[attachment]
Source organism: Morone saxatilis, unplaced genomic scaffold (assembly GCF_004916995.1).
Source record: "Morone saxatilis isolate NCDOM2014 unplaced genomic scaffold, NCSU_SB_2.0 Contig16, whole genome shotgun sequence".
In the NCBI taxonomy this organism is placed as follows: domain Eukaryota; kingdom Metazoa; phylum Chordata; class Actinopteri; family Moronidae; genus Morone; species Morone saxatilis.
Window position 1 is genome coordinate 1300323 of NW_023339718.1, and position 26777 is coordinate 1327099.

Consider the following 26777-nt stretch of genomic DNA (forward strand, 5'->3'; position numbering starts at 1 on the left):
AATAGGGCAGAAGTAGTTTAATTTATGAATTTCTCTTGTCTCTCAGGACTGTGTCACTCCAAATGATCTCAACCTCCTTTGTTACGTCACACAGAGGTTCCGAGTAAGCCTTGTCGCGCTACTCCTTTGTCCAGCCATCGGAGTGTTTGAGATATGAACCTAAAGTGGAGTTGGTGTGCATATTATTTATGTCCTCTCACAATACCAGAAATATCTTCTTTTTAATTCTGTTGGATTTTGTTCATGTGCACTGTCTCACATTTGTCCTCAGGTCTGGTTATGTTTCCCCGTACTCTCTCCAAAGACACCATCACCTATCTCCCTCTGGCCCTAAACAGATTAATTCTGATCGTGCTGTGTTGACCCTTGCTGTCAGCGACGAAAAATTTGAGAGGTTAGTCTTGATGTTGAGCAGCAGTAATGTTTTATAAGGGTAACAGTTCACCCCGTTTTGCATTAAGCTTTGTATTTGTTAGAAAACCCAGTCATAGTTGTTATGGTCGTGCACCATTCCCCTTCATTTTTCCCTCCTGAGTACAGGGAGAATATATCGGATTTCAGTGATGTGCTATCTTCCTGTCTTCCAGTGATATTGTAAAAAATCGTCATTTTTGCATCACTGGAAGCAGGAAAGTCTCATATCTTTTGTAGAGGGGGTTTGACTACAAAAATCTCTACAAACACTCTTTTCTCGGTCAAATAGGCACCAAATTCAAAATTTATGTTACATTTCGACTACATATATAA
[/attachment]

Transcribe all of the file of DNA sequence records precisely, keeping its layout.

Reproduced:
Source organism: Morone saxatilis, unplaced genomic scaffold (assembly GCF_004916995.1).
Source record: "Morone saxatilis isolate NCDOM2014 unplaced genomic scaffold, NCSU_SB_2.0 Contig16, whole genome shotgun sequence".
In the NCBI taxonomy this organism is placed as follows: domain Eukaryota; kingdom Metazoa; phylum Chordata; class Actinopteri; family Moronidae; genus Morone; species Morone saxatilis.
Window position 1 is genome coordinate 1300323 of NW_023339718.1, and position 26777 is coordinate 1327099.

Consider the following 26777-nt stretch of genomic DNA (forward strand, 5'->3'; position numbering starts at 1 on the left):
AATAGGGCAGAAGTAGTTTAATTTATGAATTTCTCTTGTCTCTCAGGACTGTGTCACTCCAAATGATCTCAACCTCCTTTGTTACGTCACACAGAGGTTCCGAGTAAGCCTTGTCGCGCTACTCCTTTGTCCAGCCATCGGAGTGTTTGAGATATGAACCTAAAGTGGAGTTGGTGTGCATATTATTTATGTCCTCTCACAATACCAGAAATATCTTCTTTTTAATTCTGTTGGATTTTGTTCATGTGCACTGTCTCACATTTGTCCTCAGGTCTGGTTATGTTTCCCCGTACTCTCTCCAAAGACACCATCACCTATCTCCCTCTGGCCCTAAACAGATTAATTCTGATCGTGCTGTGTTGACCCTTGCTGTCAGCGACGAAAAATTTGAGAGGTTAGTCTTGATGTTGAGCAGCAGTAATGTTTTATAAGGGTAACAGTTCACCCCGTTTTGCATTAAGCTTTGTATTTGTTAGAAAACCCAGTCATAGTTGTTATGGTCGTGCACCATTCCCCTTCATTTTTCCCTCCTGAGTACAGGGAGAATATATCGGATTTCAGTGATGTGCTATCTTCCTGTCTTCCAGTGATATTGTAAAAAATCGTCATTTTTGCATCACTGGAAGCAGGAAAGTCTCATATCTTTTGTAGAGGGGGTTTGACTACAAAAATCTCTACAAACACTCTTTTCTCGGTCAAATAGGCACCAAATTCAAAATTTATGTTACATTTCGACTACATATATAA